Thursday, December 02, 2004

By his grace, By his grace

Just a few short days ago I spoke of The Witness and how it is the true reality beyond the "melodrama" of life.

And yet I've been STUCK in mine for the past few days.

Then, once again I am drawn up out of dispair and illusion. This time it was through the words of a Blogger named Isaiah. His poem When Shiva Dances helped me to open up to the reality beyond my current funk. Thank you, Isaiah.

And now just a little bit of inspiration:

"I go to the Imperishable Treaure:
by his grace, by his grace, by his grace.
I go to the Spirit of life:
by his grace, by his grace, by his grace.
I go to the Spirit of the earth:
by his grace, by his grace, by his grace.
I go to the Spirit of the air:
by his grace, by his grace, by his grace.
I go to the Spirit of the heavens:
by his grace, by his grace, by his grace."

Chandogya Upanishad 3.15.3

5 comments:

Jon said...

Hey, Trev,

Sorry to hear you were feeling down, but I'm glad you got back up again.

I liked the Shiva poem, too. The image of Shiva Nataraj is the Hindu icon that really speaks to me.
His poem also brings out another aspect of the Witness: the sacred act of watching God. In knowing that this One is everywhere, all that the Witness witnesses is this his Isness. (Say that three times fast!)

A question: What translation of the Upanishads do you use? That Chandogya selection isn't included in the Easwaran translation, and the translation in Penguin classics is too scholarly for any of that beauty to come through. (My gosh, if I have to buy another version, my collection of Upanishad translations will start to rival the number of Bibles I have!)

Trev Diesel said...

Believe it or not, the translation I used for that quote WAS the "Penguin Classics" version. I also have an English Translation from "Mentor Classics" which is pretty great. Mentor's Bhagavad-Gita, interestingly enough, has an introduction by Aldous Huxley.

One of these days I'd like to learn Sanskrit. Don't know where I'm going to get that training, but I'd sure like to.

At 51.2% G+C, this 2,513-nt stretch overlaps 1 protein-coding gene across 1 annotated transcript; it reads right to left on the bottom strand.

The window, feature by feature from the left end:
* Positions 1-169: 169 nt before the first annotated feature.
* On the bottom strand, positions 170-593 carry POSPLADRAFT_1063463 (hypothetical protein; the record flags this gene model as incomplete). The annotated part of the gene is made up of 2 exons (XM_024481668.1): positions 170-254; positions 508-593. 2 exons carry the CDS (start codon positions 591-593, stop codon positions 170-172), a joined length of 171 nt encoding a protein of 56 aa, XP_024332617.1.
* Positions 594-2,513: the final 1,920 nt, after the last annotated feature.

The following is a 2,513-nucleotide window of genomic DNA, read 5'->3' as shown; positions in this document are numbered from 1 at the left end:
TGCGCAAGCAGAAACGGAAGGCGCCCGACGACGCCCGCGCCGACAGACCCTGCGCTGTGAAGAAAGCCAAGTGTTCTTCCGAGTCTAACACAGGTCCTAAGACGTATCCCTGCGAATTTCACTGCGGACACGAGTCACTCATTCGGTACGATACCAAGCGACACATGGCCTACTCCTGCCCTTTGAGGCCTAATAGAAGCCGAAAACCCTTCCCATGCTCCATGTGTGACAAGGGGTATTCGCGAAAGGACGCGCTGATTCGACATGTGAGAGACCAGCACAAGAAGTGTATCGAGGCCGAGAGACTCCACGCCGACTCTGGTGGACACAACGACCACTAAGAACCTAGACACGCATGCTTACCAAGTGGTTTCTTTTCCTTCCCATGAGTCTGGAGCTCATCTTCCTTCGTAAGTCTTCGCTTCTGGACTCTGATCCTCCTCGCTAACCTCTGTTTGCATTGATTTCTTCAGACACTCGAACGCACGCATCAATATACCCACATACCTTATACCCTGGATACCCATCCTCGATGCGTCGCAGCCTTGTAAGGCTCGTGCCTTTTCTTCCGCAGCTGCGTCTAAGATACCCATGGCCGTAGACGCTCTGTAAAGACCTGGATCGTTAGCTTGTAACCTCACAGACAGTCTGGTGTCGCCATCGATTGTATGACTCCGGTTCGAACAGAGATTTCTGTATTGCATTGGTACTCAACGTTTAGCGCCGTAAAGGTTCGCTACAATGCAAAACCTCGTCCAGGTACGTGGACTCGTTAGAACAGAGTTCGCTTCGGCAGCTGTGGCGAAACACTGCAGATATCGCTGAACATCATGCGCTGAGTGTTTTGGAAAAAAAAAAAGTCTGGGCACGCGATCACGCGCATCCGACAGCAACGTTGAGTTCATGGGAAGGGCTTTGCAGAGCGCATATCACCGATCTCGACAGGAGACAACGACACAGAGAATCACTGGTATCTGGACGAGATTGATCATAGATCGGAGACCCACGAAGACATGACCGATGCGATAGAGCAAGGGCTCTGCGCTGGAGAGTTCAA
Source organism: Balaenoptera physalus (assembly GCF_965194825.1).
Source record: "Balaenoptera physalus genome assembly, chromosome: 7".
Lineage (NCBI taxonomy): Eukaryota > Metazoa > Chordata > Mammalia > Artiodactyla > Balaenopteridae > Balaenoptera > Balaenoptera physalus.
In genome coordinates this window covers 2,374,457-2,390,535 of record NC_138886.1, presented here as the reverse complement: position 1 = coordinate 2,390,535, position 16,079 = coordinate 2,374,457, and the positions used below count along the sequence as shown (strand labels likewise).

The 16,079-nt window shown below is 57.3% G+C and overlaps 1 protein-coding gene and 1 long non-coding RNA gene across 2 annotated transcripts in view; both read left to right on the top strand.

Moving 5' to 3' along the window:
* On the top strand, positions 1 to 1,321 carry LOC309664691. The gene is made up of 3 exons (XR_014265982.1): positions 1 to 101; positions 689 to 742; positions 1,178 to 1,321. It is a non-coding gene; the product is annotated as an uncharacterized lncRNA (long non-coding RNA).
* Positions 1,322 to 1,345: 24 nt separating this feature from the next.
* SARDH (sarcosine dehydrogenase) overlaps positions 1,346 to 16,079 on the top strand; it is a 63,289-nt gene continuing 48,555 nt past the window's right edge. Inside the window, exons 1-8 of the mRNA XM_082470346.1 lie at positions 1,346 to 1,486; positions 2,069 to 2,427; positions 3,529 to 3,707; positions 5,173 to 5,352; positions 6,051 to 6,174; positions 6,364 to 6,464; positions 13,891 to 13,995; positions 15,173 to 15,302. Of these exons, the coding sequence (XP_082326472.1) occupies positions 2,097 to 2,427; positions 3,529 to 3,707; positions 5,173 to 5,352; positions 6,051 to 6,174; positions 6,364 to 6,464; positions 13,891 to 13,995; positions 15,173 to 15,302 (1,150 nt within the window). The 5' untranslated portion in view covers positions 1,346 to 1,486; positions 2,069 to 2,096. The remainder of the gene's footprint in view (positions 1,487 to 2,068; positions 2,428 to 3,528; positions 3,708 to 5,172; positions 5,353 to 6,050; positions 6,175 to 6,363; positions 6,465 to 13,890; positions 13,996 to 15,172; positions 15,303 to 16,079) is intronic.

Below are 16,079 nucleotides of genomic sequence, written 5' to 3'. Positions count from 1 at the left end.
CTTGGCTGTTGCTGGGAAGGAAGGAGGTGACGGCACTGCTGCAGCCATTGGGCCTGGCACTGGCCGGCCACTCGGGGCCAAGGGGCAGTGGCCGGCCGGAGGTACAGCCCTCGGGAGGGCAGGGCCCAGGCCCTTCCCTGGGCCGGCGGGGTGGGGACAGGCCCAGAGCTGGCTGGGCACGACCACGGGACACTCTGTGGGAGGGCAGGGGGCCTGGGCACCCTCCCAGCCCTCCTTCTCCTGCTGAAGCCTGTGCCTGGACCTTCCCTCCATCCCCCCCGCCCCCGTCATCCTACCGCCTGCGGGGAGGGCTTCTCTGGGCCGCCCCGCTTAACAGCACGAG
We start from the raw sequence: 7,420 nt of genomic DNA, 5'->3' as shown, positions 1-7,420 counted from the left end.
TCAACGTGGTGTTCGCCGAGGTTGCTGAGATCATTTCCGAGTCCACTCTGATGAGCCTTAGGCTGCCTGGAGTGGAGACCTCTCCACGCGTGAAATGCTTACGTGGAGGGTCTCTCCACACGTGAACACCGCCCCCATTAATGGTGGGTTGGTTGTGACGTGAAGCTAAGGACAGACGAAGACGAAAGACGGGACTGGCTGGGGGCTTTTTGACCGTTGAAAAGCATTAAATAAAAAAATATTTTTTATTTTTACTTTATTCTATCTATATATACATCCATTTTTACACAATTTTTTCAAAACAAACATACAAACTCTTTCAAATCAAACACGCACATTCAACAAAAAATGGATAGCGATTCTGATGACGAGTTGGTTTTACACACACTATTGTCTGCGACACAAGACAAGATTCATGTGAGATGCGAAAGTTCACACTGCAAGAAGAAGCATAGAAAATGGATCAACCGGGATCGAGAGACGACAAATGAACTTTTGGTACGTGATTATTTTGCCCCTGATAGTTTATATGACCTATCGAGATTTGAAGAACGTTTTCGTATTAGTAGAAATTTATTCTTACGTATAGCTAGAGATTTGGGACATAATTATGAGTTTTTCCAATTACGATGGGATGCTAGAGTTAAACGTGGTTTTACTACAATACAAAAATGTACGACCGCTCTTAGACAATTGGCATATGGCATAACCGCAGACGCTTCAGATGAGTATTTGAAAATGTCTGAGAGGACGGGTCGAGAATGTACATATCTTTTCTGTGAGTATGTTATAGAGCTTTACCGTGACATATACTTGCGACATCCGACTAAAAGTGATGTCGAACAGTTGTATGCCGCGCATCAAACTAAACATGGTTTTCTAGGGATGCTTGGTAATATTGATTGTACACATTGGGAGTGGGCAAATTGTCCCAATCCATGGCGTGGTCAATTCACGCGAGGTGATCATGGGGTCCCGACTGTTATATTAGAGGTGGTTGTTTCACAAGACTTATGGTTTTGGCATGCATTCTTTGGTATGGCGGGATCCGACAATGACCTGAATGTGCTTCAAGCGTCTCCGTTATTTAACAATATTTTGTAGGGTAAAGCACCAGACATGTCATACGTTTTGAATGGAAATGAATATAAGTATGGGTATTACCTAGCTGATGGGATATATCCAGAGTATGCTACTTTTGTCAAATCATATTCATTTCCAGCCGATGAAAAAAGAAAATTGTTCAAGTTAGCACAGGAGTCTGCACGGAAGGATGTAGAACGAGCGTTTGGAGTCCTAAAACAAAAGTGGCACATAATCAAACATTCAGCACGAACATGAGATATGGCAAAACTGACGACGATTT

Jon said...

Hmmm, there must be two competing editions of it by Penguin then. Mine says "Penguin Classics," Trans. by Valerie J. Roebuck, © Valerie Roebuck 2003.

Listen to this for beauty and grace:

"I take refuge in the undamaged treasury with [name] with [name], with [name]. I take refuge in the breath with [name] with [name], with [name]. I take refuge in BHUVAH with [name] with [name], with [name]. I take refuge in SVAH with with [name] with [name], with [name]."
Ch.U. 3.15.3

Needless to say, I consider this edition almost unreadable. Should've browsed through it a bit more before plunking down the dough.

isaiah said...

Thank you for your kind words. It is a blessing to know that my humble words brought comfort to you. I am blessed in this knowing. Namaste-

I smile as Jon so states, " In knowing that this One is everywhere, all that the Witness witnesses is this, his Isness."

Peace & blessings.

gratefulbear said...

It's interesting how a bad translation can totally obscure a beautiful text. TricycleBlog has an interesting entry about how the early English translations of Buddhist sutras (1844) talked about the Buddha's "enfranchisement" instead of his "enlightenment":
http://tricycleblog.blogspot.com

I have the Mentor translation of The Upanishads, which I thoroughly enjoyed when I read it. But looking at it now, I'm disappointed that it doesn't have verse or line numberings, making it difficult to find the passage you quoted from the Chandogya Upanishad. It also only has "selected portions" of the Chandogya Upanishad, so the passage you quoted may not be in the Mentor edition at all.

Darrell
freelance panentheist